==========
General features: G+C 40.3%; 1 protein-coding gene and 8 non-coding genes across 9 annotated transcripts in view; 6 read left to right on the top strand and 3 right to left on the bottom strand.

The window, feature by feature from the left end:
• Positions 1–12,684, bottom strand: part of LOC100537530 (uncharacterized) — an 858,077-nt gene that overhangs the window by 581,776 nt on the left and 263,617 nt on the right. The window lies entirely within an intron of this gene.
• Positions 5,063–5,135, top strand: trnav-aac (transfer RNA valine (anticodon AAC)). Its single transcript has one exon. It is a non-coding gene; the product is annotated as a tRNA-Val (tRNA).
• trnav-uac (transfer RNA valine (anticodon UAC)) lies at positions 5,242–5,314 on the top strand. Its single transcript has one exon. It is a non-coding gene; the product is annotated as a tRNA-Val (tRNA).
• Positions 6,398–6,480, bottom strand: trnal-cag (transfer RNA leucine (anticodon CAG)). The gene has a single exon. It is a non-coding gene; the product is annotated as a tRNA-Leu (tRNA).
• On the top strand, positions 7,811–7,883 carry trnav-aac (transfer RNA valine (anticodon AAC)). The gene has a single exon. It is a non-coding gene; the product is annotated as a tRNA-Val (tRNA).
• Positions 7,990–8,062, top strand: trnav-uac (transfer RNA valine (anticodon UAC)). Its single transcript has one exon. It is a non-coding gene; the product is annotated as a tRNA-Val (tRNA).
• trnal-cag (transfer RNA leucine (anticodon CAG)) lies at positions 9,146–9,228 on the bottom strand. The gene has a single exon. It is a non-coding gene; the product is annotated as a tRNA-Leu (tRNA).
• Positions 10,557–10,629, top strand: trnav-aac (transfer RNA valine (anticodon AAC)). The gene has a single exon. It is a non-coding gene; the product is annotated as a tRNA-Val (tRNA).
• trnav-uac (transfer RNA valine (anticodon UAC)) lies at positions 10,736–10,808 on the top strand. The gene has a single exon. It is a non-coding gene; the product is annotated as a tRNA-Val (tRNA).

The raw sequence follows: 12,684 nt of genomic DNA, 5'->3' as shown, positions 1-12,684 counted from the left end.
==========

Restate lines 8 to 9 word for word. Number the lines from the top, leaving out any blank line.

• Positions 7,990–8,062, top strand: trnav-uac (transfer RNA valine (anticodon UAC)). Its single transcript has one exon. It is a non-coding gene; the product is annotated as a tRNA-Val (tRNA).
• trnal-cag (transfer RNA leucine (anticodon CAG)) lies at positions 9,146–9,228 on the bottom strand. The gene has a single exon. It is a non-coding gene; the product is annotated as a tRNA-Leu (tRNA).